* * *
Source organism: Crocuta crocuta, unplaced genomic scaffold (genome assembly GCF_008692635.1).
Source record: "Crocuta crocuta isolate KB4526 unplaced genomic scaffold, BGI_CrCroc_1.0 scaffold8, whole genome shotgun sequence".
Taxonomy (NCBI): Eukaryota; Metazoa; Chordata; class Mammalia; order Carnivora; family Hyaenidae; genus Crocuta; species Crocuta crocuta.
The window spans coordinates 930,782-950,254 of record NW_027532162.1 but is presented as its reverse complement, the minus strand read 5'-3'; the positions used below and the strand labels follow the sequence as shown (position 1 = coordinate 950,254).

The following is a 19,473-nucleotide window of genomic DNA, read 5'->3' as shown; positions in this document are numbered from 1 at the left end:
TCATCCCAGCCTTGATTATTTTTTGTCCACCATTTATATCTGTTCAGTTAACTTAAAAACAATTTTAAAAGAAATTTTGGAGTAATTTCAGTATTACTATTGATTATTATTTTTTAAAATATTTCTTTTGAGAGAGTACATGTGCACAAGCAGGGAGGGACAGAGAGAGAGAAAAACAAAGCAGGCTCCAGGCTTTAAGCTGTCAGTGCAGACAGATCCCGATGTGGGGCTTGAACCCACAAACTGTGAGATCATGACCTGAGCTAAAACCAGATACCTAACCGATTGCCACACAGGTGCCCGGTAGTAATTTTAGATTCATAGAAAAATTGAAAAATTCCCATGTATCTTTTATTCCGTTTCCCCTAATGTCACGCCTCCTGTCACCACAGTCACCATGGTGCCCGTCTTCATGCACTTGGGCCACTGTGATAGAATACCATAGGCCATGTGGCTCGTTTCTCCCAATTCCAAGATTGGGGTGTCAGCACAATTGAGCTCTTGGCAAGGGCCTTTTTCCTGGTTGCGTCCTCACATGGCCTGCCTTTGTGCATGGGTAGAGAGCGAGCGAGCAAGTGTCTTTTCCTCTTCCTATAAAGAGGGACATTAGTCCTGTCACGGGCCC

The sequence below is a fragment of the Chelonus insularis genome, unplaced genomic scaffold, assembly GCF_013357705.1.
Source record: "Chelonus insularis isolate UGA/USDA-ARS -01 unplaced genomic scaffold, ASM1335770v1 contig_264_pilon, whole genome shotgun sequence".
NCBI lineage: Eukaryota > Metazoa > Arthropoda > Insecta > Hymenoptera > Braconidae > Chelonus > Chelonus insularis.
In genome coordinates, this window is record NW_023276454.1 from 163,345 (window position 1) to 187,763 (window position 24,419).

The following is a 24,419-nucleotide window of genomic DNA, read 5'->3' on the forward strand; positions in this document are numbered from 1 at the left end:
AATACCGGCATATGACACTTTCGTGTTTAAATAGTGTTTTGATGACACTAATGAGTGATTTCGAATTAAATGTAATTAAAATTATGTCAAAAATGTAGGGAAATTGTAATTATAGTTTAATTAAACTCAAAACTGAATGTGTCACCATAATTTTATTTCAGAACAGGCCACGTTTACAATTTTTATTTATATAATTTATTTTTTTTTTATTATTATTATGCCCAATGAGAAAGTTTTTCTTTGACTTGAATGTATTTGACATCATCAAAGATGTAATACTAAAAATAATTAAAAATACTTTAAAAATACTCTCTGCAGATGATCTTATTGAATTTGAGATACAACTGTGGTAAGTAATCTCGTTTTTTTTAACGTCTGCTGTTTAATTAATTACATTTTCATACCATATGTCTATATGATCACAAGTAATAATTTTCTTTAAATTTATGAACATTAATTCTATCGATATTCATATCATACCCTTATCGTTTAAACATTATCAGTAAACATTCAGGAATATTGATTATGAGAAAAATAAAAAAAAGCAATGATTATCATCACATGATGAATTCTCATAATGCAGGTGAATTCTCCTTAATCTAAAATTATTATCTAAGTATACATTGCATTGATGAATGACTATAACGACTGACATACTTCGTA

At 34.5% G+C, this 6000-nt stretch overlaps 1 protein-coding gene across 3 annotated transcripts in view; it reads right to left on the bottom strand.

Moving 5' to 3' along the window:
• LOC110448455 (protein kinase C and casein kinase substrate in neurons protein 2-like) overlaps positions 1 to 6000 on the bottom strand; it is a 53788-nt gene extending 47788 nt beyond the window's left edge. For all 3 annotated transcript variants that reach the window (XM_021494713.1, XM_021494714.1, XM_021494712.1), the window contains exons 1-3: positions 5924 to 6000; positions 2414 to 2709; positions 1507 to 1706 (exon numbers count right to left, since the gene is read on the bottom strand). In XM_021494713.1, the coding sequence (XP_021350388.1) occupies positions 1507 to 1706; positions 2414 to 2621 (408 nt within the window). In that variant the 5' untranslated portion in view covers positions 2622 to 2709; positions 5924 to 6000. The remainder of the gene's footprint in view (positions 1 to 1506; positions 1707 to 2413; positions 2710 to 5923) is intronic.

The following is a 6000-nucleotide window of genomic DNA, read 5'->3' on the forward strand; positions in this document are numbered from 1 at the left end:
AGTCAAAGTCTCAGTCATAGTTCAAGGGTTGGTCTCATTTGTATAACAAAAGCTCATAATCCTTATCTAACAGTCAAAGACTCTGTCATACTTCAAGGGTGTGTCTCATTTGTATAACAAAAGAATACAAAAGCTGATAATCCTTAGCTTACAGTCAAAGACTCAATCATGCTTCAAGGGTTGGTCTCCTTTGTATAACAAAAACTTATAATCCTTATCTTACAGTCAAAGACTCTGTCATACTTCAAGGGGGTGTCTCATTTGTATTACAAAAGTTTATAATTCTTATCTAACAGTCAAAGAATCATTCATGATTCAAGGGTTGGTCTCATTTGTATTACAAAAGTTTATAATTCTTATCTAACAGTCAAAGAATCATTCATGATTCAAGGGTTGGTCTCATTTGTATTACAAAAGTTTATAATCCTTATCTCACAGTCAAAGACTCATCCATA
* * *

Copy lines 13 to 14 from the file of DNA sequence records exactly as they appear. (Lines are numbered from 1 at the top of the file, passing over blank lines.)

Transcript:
At 34.5% G+C, this 6000-nt stretch overlaps 1 protein-coding gene across 3 annotated transcripts in view; it reads right to left on the bottom strand.

Moving 5' to 3' along the window: